Please use this identifier to cite or link to this item:
|Title:||Real-time monitoring of the gas phase chemistry of key atmospheric VOCs using atmospheric simulation chambers to evaluate their SOA forming potential|
|Authors:||Carr, K. Timo|
|Presented at:||University of Leicester|
|Abstract:||The oxidation of a range of Volatile Organic Compounds (VOCs) has been studied, from small alkenes (e.g. ethene C2) to larger sesquiterpene species (e.g. β-caryophyllene C15). The gas-phase reactions of these VOCs, largely emitted from biogenic sources, can form oxidation products with high mass and low volatility to contribute to aerosol formation, namely for monoterpene and sesquiterpene species. These organic aerosols formed from chemical reactions in the atmosphere are secondary organic aerosols (SOA). Aerosols can have a profound impact on both climate and health issues at regional and global scales. Processes that govern these gas-to-particle phase reactions are still not fully understood. This thesis presents detailed gas-phase composition data from the various VOCs examined, and tries to highlight important gas-phase species involved in the processes for SOA formation in the atmosphere. The gas-phase composition was measured in real-time utilising the University of Leicester Chemical Ionisation Reaction-Time of Flight-Mass Spectrometer (CIR-ToF-MS). Experiments were conducted under two different environments, “dark” ozonolysis experiments were studied at the EUropean PHOtoREactor (EUPHORE) atmospheric simulation chamber (Valencia, Spain) whilst “light” photooxidation experiments were conducted at the Manchester Aerosol Chamber (MAC) facility (Manchester, UK). The ozonolysis experiments focused around small alkene species (ethene, isobutene, and trans-2-butene), isoprene and monoterpenes (myrcene, α-pinene and limonene) in the absence of NOx and investigated with and without radical scavengers in order to suppress side reactions. Under dry conditions the primary oxidation products for smaller alkene ozonolysis averaged yields for formaldehyde (HCHO) as 1.56 ± 0.09, 1.21 ± 0.03 and 0.15 ± 0.01 for ethene, isobutene and trans-2-butene respectively. Other major gas phase product yields were recorded. Under wet conditions HCHO yields increased dramatically for ethene ozonolysis, to 3.09 ± 0.12 and 1.94 ± 0.31 for isobutene, but no substantial difference was observed for trans-2-butene with an average yield of 0.19 ± 0.04. Observations on gas-phase composition varied little based on the latter and model comparisons were made using the Master Chemical Mechanism (MCMv3.1). Photolysis experiments were conducted for isoprene, monoterpenes (limonene, α-pinene and myrcene) and a sesquiterpene, β-caryophyllene. This led to a direct comparison of composition and yields were obtained for certain oxygenated VOCs (oVOCs). The major gas phase products of isoprene ozonolysis, methacrolein (MACR) recorded average yields of 0.24 ± 0.16 and methyl-vinyl ketone (MVK) at 0.15 ± 0.01 for dry conditions, whilst yields of 0.36 ± 0.04 and 0.17 ± 0.02 were observed for wet conditions respectively. Similar yields were observed for photolysis conditions. The highest average yields in the gas phase for all monoterpene species were the primary aldehyde species formed (e.g. pinonaldehyde for α-pinene), ranging averaged yields from 0.115 to 0.583 for ozonolysis reactions and 0.119 to 0.270 under photolysis conditions. Where applicable, SOA yields were determined using a Differential Mobility Particle Sizer (DMPS) and composition of the particle phase made off-line using Liquid chromatography-ion trap mass spectrometry (LC-MSn). A unique method of organic seed formation was also constructed for photolysis experiments for isoprene and limonene using β-caryophyllene as a precursor for the organic seed. Finally mesocosm experiments of direct emissions from tree species Ficus cyathistipula, Ficus benjamina and Caryota millis (to simulate tropical Asian conditions) and Betula Pendula (to encompass European environments). The tropical monoterpene producing species formed SOA, whereas the European isoprene dominant species did not. Implications of this are further discussed along with the difference observed in gas-phase composition and yields of oxidation products produced from all experiments. An Am241 source and a newly developed hollow cathode source was utilised in both campaigns so instrumental sensitivity, in particular for lower mass species is also discussed. Evidence from the experiments shows that SOA formation is only observed from monoterpene and sesquiterpene compounds. Here isoprene did not form any substantial SOA and we argue it can inhibit SOA formation. Important gas phase species for SOA contribution were those of C10 or higher, in particular the primary aldehyde oxidation products of monoterpenes that were observed in both gas and particulate phase.|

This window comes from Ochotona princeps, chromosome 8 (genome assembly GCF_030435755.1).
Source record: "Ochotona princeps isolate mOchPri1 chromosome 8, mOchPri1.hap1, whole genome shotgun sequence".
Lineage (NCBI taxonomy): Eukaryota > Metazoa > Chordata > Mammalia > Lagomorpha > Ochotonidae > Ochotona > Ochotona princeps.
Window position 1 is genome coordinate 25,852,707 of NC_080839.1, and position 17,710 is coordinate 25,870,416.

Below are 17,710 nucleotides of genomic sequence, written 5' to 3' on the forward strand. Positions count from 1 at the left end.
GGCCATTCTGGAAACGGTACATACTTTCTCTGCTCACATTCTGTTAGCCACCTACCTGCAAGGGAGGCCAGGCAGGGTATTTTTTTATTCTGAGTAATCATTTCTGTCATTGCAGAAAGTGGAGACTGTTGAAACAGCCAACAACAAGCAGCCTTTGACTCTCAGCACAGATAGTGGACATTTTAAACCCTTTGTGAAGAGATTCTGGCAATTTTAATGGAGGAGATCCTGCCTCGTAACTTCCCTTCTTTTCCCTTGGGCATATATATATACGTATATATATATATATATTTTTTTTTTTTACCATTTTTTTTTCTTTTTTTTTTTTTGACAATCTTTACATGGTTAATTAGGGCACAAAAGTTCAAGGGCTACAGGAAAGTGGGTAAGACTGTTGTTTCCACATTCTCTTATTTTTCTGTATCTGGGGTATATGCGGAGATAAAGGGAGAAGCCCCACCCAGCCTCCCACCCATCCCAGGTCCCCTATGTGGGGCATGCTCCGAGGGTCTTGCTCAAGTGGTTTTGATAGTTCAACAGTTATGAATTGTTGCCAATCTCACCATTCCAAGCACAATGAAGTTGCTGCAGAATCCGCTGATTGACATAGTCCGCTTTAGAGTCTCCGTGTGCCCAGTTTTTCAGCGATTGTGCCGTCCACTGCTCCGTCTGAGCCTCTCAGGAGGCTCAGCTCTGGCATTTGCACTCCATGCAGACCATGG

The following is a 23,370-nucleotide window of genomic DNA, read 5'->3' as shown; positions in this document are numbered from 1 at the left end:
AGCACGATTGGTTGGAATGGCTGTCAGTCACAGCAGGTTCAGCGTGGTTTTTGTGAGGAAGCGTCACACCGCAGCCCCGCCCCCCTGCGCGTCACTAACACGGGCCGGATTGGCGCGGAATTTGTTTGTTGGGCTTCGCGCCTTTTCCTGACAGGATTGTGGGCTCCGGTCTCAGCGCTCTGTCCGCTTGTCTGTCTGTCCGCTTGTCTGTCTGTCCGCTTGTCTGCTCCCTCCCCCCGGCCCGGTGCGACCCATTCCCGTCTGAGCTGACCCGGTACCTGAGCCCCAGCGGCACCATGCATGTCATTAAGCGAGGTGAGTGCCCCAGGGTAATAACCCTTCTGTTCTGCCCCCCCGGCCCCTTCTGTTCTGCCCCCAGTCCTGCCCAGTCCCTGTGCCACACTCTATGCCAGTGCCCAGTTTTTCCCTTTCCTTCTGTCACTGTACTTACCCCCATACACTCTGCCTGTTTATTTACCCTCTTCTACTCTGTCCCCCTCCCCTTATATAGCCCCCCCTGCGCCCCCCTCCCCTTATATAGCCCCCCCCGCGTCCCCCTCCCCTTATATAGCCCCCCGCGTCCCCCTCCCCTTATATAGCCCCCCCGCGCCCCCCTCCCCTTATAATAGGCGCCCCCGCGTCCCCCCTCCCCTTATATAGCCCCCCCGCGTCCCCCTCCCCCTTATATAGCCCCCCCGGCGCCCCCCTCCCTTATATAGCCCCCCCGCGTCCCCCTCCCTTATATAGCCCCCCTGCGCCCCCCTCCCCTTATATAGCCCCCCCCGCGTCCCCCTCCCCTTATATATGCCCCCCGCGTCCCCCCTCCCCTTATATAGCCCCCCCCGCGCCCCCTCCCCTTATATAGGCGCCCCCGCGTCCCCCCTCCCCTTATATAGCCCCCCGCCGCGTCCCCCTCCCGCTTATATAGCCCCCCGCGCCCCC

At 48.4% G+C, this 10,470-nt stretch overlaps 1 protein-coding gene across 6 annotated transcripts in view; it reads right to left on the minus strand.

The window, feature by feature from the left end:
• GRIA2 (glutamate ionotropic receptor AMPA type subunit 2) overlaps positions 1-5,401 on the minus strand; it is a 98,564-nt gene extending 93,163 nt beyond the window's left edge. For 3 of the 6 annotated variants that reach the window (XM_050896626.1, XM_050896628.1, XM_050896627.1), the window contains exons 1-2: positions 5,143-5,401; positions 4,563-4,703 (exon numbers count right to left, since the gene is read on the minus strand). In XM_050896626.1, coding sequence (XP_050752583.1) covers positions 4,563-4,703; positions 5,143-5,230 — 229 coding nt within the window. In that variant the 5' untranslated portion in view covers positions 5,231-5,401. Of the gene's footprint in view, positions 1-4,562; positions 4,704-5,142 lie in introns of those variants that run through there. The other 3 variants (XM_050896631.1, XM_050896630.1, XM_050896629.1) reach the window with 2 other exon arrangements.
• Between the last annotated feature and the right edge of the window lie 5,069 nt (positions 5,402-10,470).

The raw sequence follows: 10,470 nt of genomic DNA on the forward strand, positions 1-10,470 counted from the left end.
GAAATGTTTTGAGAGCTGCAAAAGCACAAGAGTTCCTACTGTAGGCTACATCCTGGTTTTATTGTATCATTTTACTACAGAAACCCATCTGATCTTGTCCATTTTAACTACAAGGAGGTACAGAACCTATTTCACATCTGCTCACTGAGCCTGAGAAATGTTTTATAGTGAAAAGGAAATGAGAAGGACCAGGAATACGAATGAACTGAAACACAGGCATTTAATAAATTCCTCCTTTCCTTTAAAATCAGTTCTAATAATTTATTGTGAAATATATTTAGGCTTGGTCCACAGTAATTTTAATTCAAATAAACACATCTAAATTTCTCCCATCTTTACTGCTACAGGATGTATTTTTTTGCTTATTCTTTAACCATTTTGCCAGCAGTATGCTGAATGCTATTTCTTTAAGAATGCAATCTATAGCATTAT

|Rights:||Copyright © the author. All rights reserved.|
|Appears in Collections:||Theses, Dept. of Chemistry|
Items in LRA are protected by copyright, with all rights reserved, unless otherwise indicated.